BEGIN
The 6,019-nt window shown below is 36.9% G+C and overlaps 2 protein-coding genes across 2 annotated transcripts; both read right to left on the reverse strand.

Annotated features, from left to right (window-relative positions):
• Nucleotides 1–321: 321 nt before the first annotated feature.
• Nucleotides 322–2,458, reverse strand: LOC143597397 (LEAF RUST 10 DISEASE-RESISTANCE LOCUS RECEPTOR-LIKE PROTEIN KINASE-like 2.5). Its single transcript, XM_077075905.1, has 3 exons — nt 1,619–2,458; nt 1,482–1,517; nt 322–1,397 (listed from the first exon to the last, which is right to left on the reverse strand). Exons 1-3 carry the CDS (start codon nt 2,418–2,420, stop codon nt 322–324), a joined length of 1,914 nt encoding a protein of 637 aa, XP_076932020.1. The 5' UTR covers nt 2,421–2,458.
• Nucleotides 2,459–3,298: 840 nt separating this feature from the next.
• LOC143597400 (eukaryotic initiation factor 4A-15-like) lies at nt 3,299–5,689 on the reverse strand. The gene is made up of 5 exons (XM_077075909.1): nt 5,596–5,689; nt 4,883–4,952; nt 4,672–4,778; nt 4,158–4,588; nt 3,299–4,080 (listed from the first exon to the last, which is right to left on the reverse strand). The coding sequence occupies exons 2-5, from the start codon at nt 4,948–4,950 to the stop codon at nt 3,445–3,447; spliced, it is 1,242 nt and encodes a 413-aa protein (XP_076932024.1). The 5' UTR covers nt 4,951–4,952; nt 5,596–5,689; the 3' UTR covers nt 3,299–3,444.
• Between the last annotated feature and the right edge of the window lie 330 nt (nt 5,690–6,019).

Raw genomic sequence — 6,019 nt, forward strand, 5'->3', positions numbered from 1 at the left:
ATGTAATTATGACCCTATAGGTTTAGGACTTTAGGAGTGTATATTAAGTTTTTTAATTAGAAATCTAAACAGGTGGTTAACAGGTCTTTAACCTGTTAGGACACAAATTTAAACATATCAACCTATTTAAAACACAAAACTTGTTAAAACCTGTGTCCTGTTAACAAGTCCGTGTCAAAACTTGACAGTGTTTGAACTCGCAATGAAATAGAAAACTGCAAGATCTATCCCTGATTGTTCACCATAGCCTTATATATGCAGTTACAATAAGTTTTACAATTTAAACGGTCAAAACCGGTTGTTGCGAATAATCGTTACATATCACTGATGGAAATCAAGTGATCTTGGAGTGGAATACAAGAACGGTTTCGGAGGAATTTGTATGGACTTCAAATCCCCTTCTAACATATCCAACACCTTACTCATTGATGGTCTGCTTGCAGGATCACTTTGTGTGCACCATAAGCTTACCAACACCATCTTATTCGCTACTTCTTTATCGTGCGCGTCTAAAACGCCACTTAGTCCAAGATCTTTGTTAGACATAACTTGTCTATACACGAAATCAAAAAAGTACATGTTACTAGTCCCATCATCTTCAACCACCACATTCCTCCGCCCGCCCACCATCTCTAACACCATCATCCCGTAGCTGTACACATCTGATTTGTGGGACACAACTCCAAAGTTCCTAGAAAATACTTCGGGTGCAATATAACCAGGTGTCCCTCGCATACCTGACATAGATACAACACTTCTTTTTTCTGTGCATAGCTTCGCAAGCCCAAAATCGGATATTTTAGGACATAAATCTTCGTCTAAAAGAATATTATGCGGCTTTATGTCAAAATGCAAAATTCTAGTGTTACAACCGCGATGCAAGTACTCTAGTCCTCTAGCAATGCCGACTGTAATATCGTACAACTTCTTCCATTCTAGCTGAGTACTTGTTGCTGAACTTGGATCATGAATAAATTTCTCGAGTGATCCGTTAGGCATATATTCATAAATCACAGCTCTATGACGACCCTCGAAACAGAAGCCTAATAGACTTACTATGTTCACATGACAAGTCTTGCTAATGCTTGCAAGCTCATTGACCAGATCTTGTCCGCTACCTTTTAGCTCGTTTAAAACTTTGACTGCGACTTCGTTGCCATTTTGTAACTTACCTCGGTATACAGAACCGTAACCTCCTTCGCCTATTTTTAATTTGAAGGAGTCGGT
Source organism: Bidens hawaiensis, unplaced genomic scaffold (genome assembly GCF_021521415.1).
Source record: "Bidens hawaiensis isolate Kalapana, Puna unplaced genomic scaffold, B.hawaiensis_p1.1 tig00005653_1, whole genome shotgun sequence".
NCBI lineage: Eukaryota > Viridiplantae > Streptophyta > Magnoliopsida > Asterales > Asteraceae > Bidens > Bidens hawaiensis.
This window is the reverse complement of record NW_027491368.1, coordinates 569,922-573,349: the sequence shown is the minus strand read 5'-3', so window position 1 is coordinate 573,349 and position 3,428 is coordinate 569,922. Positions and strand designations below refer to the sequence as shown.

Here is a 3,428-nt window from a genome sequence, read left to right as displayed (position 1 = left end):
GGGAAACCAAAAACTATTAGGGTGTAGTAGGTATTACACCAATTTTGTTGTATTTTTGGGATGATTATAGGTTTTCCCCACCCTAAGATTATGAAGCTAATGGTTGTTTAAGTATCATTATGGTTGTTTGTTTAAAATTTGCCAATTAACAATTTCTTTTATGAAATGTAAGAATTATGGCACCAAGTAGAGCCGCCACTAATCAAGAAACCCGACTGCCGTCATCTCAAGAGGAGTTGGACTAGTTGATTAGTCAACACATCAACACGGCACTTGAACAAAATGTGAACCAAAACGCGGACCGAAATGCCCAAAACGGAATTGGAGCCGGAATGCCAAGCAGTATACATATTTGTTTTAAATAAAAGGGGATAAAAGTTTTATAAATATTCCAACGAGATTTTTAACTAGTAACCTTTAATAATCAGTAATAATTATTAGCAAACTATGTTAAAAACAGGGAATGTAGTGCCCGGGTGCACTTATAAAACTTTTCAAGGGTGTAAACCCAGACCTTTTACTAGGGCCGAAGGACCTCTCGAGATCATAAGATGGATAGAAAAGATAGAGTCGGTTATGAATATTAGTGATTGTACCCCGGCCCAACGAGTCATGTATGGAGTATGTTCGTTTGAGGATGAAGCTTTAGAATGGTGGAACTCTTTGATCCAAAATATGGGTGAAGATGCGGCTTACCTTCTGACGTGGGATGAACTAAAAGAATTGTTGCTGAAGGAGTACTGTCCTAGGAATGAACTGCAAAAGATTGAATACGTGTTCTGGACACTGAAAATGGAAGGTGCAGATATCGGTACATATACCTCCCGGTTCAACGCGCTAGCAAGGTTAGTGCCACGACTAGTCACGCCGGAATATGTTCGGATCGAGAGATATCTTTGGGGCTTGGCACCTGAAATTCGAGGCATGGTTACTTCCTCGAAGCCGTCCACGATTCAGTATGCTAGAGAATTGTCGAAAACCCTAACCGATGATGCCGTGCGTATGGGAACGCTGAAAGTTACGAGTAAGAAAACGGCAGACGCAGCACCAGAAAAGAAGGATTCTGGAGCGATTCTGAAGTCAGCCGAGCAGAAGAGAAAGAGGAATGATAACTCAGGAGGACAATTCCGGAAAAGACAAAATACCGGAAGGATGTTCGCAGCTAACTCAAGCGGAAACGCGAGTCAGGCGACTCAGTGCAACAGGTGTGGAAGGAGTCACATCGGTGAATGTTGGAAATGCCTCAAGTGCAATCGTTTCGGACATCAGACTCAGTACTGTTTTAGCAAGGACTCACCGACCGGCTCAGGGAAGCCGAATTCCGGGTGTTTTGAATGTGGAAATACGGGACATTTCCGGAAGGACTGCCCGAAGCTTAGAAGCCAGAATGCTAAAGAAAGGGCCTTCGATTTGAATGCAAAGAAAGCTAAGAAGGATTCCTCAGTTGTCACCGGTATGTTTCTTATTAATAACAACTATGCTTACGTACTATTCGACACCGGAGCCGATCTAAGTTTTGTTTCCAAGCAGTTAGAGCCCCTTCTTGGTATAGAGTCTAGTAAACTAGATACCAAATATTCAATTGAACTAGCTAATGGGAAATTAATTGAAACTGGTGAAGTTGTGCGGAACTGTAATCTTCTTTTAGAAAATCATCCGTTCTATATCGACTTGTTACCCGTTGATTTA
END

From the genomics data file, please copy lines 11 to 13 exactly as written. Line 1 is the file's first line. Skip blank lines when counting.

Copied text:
Source record: "Bidens hawaiensis isolate Kalapana, Puna unplaced genomic scaffold, B.hawaiensis_p1.1 tig00005653_1, whole genome shotgun sequence".
NCBI lineage: Eukaryota > Viridiplantae > Streptophyta > Magnoliopsida > Asterales > Asteraceae > Bidens > Bidens hawaiensis.
This window is the reverse complement of record NW_027491368.1, coordinates 569,922-573,349: the sequence shown is the minus strand read 5'-3', so window position 1 is coordinate 573,349 and position 3,428 is coordinate 569,922. Positions and strand designations below refer to the sequence as shown.